- Evil Genius: As his coffee mug indicates.
- Freak Lab Accident: Courtesy of the Green Goblin.
- From Nobody to Nightmare: Before his accident he was one of the most meek men on the planet. After it, he becomes one of the most dangerous criminals alive.
- Large Ham: TREACHERYYYYYYYYYYYYYYYYYYY!!!
- Mad Scientist: Initially wasn't one, but his accident caused his repressed feelings to get out and turned him into one.
- Nerd Glasses: Before his transformation.
- Not That Kind of Doctor: But Spidey likes to dish out the medical doctor-based puns all the same.
- The Starscream: Sort of; he always had a repressed resentment toward Norman Obsorn, but was too shy and insecure to actually act upon it. This... doesn't turns out well when he gets crazy enough to do it.
- The Unfettered: According to Word of God, the robot arms didn't drive him crazy. Their power and the events surrounding his gaining them simply drove him to lose his inhibitions.
- Villainous Friendship: Seems to have one with Adrian Toomes/the Vulture, whom he knew before either of them became criminals. He also tends to be on friendly terms with Electro, but evidently not enough to go out of his way to save his life.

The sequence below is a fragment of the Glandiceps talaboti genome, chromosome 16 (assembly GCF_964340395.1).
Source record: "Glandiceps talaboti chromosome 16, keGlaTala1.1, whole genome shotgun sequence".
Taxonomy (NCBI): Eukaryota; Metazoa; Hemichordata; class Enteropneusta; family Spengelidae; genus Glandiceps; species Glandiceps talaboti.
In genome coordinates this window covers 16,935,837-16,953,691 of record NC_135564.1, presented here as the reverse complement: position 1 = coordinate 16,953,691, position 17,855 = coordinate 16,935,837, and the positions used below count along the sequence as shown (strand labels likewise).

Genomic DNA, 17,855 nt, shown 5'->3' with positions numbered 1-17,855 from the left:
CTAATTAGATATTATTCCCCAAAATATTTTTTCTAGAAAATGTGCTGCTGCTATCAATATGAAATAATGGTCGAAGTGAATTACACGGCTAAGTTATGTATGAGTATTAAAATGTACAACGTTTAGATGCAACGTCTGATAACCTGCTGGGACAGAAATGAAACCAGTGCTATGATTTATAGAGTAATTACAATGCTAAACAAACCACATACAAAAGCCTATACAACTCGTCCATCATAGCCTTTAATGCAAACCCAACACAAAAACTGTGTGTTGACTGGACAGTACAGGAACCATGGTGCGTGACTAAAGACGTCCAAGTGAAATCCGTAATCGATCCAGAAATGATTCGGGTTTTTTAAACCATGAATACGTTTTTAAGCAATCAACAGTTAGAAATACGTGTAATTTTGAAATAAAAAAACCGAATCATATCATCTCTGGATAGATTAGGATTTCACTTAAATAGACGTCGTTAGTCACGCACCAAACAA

Venom (Eddie Brock)
Voiced by: Ben Diskin
- Big Bad: Of Season 1 (along with Tombstone) and first half of season 2. In Season 1, aside from Peter's Character Development, Brock's increasing anger towards Peter and his eventual Face-Heel Turn was one of the main plots of the season and eventually he turned into Venom in the final episodes of first season. And during the first half of season 2, Peter was mainly concerned about him. Also, his actions made Peter realize that he loves Gwen most and thus sets the Season 2 love triangle plot in motion.
- Big Brother Mentor: Started as one to Peter, but obviously didn't stay as one.
- Broken Ace: Was introduced as a Genius Bruiser liked by everyone, and as a frequent Heroic Bystander. Turns out that the heroism was because he was a Death Seeker, and he had some really deep-seated emotional problems. This explains his rapid Face-Heel Turn when things go bad.